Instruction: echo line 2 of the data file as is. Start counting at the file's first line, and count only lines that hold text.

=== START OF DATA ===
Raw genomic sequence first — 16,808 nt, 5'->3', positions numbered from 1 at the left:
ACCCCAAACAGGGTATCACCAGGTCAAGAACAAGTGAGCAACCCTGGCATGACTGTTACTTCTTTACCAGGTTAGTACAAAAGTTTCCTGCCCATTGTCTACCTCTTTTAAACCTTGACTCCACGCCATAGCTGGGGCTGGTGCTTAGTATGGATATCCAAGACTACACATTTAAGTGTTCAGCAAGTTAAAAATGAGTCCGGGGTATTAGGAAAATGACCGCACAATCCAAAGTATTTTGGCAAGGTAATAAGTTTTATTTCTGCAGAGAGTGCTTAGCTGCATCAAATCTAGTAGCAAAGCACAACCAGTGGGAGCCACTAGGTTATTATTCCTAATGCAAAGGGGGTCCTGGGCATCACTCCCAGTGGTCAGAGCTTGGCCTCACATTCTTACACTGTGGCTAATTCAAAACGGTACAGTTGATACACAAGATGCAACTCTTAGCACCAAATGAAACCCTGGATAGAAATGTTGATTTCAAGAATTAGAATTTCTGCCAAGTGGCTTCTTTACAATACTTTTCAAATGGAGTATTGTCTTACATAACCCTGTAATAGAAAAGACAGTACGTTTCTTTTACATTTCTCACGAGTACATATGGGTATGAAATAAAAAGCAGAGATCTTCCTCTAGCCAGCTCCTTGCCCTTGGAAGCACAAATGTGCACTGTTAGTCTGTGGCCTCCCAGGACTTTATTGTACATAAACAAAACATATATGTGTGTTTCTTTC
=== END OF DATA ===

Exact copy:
ACCCCAAACAGGGTATCACCAGGTCAAGAACAAGTGAGCAACCCTGGCATGACTGTTACTTCTTTACCAGGTTAGTACAAAAGTTTCCTGCCCATTGTCTACCTCTTTTAAACCTTGACTCCACGCCATAGCTGGGGCTGGTGCTTAGTATGGATATCCAAGACTACACATTTAAGTGTTCAGCAAGTTAAAAATGAGTCCGGGGTATTAGGAAAATGACCGCACAATCCAAAGTATTTTGGCAAGGTAATAAGTTTTATTTCTGCAGAGAGTGCTTAGCTGCATCAAATCTAGTAGCAAAGCACAACCAGTGGGAGCCACTAGGTTATTATTCCTAATGCAAAGGGGGTCCTGGGCATCACTCCCAGTGGTCAGAGCTTGGCCTCACATTCTTACACTGTGGCTAATTCAAAACGGTACAGTTGATACACAAGATGCAACTCTTAGCACCAAATGAAACCCTGGATAGAAATGTTGATTTCAAGAATTAGAATTTCTGCCAAGTGGCTTCTTTACAATACTTTTCAAATGGAGTATTGTCTTACATAACCCTGTAATAGAAAAGACAGTACGTTTCTTTTACATTTCTCACGAGTACATATGGGTATGAAATAAAAAGCAGAGATCTTCCTCTAGCCAGCTCCTTGCCCTTGGAAGCACAAATGTGCACTGTTAGTCTGTGGCCTCCCAGGACTTTATTGTACATAAACAAAACATATATGTGTGTTTCTTTC